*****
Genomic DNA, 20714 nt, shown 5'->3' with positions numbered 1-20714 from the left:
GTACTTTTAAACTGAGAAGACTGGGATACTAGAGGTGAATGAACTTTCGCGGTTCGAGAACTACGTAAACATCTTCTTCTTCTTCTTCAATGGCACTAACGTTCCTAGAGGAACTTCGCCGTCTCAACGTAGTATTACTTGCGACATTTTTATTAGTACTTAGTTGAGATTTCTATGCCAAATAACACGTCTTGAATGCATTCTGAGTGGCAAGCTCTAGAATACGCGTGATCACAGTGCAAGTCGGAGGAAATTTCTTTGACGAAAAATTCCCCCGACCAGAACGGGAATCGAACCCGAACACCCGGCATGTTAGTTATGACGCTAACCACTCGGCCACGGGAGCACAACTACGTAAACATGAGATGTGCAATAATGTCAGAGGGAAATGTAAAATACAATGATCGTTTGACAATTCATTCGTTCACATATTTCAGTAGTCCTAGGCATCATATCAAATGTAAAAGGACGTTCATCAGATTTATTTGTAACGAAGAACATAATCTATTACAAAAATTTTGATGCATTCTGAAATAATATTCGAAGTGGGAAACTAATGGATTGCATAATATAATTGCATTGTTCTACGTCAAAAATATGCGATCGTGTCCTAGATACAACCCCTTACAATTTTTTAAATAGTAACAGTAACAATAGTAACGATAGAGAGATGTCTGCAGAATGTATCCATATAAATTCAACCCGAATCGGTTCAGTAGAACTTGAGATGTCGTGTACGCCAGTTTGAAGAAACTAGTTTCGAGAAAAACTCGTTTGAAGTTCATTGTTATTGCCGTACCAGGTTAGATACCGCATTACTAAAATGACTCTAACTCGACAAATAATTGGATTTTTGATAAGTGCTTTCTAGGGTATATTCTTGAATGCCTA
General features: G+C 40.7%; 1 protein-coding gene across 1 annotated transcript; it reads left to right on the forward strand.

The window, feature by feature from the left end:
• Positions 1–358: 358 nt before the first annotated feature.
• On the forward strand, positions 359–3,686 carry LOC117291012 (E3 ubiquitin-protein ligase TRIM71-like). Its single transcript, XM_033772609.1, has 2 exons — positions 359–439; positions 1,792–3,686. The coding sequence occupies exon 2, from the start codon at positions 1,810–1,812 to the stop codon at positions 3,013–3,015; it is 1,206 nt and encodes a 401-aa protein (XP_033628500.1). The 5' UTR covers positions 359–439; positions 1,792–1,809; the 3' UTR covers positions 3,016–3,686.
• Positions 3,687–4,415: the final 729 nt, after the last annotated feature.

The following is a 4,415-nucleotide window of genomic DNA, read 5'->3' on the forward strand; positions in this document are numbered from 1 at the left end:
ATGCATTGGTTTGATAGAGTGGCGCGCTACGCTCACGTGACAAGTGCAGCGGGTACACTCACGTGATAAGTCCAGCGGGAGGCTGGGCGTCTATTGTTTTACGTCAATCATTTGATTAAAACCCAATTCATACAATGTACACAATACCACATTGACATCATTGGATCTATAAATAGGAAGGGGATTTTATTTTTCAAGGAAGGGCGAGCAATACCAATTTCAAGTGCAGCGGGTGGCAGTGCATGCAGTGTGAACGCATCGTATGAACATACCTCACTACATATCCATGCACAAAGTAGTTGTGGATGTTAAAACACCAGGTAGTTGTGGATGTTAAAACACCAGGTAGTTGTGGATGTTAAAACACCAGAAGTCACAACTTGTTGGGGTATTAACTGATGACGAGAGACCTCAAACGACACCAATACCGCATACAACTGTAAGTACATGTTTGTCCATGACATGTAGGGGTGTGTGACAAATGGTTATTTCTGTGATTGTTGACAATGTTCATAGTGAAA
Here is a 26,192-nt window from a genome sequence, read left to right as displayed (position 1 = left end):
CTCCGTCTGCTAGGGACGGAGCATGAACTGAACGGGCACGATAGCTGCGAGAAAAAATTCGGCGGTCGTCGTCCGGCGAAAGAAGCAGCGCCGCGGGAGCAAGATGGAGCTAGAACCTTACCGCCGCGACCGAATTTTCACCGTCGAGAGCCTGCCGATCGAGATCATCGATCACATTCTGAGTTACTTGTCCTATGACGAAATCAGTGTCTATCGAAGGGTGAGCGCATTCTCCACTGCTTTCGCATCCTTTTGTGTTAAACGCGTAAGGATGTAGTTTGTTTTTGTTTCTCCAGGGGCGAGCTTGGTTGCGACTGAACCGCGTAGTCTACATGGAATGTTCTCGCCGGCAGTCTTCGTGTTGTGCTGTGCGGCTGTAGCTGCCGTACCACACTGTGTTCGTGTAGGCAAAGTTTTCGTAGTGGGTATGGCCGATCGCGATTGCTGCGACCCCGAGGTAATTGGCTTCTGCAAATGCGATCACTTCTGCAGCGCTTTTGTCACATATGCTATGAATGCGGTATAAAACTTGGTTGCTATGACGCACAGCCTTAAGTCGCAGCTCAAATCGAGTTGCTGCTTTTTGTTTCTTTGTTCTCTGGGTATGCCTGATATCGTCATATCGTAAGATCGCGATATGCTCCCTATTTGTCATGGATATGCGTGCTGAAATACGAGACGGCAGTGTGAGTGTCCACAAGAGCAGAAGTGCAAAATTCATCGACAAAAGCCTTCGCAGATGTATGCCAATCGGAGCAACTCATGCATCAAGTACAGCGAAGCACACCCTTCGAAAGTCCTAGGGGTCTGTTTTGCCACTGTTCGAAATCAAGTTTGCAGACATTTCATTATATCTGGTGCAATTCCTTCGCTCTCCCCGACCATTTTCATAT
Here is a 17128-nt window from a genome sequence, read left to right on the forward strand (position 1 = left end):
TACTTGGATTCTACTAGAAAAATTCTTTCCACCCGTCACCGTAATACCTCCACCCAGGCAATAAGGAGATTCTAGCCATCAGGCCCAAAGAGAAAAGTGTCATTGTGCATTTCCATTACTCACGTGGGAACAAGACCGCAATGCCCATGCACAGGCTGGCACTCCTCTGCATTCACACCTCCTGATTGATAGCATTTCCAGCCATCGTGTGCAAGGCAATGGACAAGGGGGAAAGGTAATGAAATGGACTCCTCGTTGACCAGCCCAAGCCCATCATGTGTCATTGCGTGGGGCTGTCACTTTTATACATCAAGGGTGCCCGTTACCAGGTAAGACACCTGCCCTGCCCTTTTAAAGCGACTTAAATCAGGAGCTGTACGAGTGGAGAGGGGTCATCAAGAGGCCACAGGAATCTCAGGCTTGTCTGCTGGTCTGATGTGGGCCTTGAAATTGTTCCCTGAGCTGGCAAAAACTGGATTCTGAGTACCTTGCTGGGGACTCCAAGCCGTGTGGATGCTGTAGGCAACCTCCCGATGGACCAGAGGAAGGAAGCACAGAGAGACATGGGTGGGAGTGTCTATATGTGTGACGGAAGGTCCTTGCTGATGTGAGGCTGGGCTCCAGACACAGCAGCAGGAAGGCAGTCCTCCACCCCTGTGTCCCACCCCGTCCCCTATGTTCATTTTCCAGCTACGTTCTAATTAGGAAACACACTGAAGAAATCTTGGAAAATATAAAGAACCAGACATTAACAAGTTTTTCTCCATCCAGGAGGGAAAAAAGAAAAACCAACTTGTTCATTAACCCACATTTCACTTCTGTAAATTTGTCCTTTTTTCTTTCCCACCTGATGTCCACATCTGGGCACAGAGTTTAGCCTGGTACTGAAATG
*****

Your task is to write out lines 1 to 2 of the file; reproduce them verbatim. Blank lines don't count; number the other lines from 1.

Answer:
Genomic DNA, 20714 nt, shown 5'->3' with positions numbered 1-20714 from the left:
GTACTTTTAAACTGAGAAGACTGGGATACTAGAGGTGAATGAACTTTCGCGGTTCGAGAACTACGTAAACATCTTCTTCTTCTTCTTCAATGGCACTAACGTTCCTAGAGGAACTTCGCCGTCTCAACGTAGTATTACTTGCGACATTTTTATTAGTACTTAGTTGAGATTTCTATGCCAAATAACACGTCTTGAATGCATTCTGAGTGGCAAGCTCTAGAATACGCGTGATCACAGTGCAAGTCGGAGGAAATTTCTTTGACGAAAAATTCCCCCGACCAGAACGGGAATCGAACCCGAACACCCGGCATGTTAGTTATGACGCTAACCACTCGGCCACGGGAGCACAACTACGTAAACATGAGATGTGCAATAATGTCAGAGGGAAATGTAAAATACAATGATCGTTTGACAATTCATTCGTTCACATATTTCAGTAGTCCTAGGCATCATATCAAATGTAAAAGGACGTTCATCAGATTTATTTGTAACGAAGAACATAATCTATTACAAAAATTTTGATGCATTCTGAAATAATATTCGAAGTGGGAAACTAATGGATTGCATAATATAATTGCATTGTTCTACGTCAAAAATATGCGATCGTGTCCTAGATACAACCCCTTACAATTTTTTAAATAGTAACAGTAACAATAGTAACGATAGAGAGATGTCTGCAGAATGTATCCATATAAATTCAACCCGAATCGGTTCAGTAGAACTTGAGATGTCGTGTACGCCAGTTTGAAGAAACTAGTTTCGAGAAAAACTCGTTTGAAGTTCATTGTTATTGCCGTACCAGGTTAGATACCGCATTACTAAAATGACTCTAACTCGACAAATAATTGGATTTTTGATAAGTGCTTTCTAGGGTATATTCTTGAATGCCTA